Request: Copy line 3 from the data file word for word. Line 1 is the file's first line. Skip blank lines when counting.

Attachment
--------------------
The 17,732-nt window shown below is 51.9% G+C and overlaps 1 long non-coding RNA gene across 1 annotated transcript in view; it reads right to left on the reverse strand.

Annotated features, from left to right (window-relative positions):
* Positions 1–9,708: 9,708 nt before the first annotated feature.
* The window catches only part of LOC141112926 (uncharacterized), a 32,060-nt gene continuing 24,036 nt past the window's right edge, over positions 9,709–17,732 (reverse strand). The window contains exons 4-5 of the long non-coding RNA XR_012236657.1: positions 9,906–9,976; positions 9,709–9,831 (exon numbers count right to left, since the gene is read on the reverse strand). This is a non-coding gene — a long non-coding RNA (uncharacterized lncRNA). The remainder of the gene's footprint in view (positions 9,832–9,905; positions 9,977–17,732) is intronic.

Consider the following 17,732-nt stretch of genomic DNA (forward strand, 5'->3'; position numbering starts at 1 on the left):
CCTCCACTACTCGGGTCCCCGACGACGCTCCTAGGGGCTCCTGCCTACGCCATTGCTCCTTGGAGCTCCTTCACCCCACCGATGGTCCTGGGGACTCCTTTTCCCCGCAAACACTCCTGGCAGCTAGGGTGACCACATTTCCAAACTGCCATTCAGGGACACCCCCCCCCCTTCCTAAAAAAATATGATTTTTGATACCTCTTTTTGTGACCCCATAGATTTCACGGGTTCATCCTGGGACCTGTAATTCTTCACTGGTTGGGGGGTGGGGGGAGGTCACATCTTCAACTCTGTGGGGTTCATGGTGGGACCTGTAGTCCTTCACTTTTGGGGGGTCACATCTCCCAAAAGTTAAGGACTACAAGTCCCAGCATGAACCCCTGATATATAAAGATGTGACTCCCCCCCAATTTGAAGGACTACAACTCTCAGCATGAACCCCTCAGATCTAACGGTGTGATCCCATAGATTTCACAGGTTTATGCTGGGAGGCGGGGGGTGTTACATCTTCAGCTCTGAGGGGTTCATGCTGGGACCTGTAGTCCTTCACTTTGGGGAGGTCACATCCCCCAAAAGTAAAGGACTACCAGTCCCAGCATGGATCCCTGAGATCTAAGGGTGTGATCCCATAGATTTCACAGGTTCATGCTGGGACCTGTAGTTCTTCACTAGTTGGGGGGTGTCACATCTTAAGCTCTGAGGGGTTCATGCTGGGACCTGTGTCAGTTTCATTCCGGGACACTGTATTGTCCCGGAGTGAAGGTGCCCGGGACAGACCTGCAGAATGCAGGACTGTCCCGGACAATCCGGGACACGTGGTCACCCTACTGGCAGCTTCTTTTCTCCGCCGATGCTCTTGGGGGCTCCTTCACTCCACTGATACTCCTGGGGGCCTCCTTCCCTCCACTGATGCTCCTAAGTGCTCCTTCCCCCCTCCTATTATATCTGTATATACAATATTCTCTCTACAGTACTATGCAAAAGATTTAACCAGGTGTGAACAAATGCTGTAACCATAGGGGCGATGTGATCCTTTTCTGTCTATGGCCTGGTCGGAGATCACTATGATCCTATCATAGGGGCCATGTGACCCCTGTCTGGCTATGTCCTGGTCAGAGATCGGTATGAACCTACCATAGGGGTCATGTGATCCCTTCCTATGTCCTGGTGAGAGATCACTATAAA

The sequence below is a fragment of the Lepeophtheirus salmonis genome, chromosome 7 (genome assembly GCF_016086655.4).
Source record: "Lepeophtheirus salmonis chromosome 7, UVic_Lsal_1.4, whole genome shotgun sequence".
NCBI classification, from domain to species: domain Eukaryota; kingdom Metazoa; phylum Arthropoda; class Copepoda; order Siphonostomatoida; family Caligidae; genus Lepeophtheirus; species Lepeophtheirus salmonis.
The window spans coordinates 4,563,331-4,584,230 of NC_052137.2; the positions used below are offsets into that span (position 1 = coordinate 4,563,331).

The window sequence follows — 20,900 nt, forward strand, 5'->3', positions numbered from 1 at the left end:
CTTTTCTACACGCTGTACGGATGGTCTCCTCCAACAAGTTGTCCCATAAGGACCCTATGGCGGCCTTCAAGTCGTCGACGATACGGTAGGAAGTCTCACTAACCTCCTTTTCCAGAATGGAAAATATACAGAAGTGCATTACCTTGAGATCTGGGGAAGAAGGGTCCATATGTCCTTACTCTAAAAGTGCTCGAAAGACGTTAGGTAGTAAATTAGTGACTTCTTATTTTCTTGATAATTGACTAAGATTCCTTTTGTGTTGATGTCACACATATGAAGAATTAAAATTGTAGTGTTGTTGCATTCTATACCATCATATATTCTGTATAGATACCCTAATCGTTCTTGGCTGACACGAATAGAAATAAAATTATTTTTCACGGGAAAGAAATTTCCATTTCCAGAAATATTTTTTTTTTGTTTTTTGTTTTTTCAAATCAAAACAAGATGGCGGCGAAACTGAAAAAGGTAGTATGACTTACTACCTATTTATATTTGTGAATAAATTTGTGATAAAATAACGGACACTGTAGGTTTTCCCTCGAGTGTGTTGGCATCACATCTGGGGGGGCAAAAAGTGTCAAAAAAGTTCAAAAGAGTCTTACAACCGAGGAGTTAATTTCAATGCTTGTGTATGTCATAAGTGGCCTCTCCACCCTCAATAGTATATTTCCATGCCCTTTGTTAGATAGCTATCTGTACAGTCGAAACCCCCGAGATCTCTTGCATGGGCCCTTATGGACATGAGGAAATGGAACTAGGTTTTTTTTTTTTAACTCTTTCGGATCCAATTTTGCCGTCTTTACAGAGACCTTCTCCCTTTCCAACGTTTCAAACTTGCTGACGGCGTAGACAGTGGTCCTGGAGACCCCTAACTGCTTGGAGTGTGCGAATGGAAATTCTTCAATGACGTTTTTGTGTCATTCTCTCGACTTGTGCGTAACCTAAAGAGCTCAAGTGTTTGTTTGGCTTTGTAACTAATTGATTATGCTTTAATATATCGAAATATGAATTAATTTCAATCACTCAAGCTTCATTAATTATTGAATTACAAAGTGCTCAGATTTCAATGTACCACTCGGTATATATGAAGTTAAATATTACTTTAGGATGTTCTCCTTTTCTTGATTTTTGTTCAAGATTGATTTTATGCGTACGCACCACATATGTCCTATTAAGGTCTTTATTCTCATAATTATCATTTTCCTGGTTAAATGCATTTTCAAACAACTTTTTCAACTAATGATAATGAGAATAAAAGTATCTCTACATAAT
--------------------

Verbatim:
* Positions 1–9,708: 9,708 nt before the first annotated feature.